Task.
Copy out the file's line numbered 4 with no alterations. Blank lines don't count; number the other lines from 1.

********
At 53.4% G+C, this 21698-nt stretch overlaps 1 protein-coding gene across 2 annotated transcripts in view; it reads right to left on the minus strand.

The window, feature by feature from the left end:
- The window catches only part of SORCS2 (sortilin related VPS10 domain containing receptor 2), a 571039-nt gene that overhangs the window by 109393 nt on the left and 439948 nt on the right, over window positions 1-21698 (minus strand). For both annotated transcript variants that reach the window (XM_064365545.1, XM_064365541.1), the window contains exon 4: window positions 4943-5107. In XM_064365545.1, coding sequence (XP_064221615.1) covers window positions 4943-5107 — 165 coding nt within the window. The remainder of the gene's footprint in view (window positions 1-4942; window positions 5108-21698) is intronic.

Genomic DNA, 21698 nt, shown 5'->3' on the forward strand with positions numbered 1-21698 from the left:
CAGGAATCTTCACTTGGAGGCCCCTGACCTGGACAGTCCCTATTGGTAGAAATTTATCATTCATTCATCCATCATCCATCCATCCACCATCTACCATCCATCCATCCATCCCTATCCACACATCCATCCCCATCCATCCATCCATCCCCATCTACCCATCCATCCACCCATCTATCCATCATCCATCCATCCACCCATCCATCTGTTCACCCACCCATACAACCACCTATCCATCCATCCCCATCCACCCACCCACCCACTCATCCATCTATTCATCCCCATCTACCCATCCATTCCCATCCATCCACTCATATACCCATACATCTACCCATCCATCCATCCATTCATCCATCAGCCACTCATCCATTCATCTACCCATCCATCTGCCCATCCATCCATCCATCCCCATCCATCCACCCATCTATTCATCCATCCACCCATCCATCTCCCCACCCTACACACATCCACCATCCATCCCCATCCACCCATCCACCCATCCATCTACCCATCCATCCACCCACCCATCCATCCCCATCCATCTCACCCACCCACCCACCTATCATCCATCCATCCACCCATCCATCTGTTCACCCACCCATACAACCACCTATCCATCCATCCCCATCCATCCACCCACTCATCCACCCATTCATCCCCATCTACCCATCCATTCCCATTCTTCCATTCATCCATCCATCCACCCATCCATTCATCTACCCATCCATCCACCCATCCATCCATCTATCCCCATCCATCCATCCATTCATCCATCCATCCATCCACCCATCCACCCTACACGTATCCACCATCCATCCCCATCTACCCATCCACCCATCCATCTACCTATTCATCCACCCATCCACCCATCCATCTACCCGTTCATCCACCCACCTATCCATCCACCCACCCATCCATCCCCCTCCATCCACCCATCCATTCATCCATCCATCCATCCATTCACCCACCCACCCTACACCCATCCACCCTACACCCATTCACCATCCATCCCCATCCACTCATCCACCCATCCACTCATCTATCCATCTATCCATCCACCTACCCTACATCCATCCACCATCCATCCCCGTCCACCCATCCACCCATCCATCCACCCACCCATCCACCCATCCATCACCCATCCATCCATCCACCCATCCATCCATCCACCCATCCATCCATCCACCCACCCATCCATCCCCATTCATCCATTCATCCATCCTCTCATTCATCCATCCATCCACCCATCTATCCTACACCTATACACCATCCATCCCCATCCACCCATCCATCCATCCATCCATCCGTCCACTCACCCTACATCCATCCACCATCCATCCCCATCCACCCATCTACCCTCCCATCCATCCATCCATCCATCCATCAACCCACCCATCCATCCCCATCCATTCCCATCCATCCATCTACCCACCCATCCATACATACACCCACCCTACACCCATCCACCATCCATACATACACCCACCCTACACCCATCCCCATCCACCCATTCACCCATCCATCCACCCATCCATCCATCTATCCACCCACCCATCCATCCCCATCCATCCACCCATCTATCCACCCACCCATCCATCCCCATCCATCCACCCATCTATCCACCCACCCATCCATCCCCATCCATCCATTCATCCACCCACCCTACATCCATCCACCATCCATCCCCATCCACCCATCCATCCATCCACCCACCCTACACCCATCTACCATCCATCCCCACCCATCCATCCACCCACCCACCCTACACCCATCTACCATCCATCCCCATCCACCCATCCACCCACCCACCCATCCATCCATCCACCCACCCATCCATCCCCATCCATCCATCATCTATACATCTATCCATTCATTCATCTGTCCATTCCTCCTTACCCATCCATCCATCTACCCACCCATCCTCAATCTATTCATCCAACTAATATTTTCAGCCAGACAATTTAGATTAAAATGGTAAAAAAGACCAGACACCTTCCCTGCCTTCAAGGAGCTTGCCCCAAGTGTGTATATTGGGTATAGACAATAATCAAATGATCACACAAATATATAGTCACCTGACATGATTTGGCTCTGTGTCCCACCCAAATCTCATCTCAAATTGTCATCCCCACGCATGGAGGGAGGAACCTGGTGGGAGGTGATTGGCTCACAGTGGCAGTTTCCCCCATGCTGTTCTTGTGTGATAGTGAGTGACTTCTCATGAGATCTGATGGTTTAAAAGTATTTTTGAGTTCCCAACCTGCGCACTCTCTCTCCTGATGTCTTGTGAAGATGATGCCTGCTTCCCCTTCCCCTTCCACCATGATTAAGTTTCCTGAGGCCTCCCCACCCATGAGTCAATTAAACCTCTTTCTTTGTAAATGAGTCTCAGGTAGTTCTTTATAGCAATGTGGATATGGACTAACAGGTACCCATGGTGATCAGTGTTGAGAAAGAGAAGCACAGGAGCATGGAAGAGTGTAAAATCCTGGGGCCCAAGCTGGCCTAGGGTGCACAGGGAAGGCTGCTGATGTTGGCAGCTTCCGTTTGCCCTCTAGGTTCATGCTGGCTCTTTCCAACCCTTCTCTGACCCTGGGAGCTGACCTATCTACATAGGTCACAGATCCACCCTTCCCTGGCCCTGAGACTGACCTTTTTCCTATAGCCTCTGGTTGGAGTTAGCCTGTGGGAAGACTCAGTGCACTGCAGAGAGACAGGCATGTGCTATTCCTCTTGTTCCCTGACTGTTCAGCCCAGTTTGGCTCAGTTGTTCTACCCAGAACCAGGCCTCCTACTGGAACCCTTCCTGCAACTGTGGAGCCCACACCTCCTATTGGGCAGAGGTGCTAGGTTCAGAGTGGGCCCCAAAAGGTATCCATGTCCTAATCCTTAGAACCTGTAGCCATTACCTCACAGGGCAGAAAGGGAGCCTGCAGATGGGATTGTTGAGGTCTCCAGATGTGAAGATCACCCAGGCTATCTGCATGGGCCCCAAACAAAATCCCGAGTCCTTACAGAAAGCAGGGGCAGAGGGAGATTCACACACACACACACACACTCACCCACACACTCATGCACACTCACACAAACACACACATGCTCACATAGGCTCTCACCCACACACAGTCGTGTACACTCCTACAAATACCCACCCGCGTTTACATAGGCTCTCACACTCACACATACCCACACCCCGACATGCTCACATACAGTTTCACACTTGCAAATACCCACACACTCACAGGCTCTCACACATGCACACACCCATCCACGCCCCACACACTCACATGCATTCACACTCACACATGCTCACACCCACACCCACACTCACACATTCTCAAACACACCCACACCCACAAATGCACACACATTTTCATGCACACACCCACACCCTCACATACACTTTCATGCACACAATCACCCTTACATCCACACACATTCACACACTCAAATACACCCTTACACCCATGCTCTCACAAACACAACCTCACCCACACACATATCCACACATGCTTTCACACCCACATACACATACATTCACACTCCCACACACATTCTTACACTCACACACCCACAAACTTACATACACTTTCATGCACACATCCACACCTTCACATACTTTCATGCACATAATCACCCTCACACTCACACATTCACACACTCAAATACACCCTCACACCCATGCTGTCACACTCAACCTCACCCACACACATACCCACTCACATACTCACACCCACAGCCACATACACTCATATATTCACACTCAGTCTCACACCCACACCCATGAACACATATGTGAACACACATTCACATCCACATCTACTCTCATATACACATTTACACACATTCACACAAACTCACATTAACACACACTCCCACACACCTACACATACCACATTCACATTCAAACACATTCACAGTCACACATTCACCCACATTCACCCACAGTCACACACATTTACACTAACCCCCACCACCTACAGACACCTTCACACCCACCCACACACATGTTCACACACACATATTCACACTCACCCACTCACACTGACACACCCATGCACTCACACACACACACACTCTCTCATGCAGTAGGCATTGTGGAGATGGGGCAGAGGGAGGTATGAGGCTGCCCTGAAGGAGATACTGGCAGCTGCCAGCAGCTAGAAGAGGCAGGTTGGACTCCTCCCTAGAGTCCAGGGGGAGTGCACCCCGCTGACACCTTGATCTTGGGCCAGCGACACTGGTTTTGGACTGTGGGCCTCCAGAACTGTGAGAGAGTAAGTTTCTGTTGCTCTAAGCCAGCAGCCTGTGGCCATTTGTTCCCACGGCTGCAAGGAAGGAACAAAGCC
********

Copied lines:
Genomic DNA, 21698 nt, shown 5'->3' on the forward strand with positions numbered 1-21698 from the left: